Against this current was its counter current around the nationalist movement which now defined citizenship not on the basis of decent but on active participation in the economy. Thus all workers who identified with the anti-apartheid struggle, irrespective of their descent, were considered South Africans. This was an inclusive politics which found expression in the Freedom Charter of the African National Congress (ANC) in the statement that "South Africa belongs to all". It did not discriminate on the basis of place of birth or origin.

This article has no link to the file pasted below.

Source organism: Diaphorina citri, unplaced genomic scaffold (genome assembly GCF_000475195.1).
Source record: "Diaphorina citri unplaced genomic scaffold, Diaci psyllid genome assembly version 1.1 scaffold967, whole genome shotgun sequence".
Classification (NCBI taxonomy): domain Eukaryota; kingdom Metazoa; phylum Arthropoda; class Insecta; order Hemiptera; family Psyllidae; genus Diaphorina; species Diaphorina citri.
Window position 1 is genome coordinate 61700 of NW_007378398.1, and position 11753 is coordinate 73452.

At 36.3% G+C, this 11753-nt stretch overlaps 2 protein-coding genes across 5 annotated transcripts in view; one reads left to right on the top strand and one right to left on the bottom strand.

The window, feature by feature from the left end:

But because these struggles were also located in the urban centres, it carried along with it elements of the state articulation of citizenship. In particular while in the apartheid state the rural and immigrants from other African countries were excluded from citizenship but were included in the apartheid economy for the nationalist movement, precisely because the immigrant labour was identified with the apartheid economy it had to be eliminated. So the new state of the neo-liberal faction of the ANC saw it as a duty to eliminate all traces of the immigrant system. For example hostels for immigrants were destroyed to give room for family housing. This juxtaposition by the state, of privileging the indigents (families) over the immigrants was part of the subtle scape-goating, which goes with the logic that there can be no houses for South Africans unless the hostels and temporary dwellings of the immigrants were destroyed.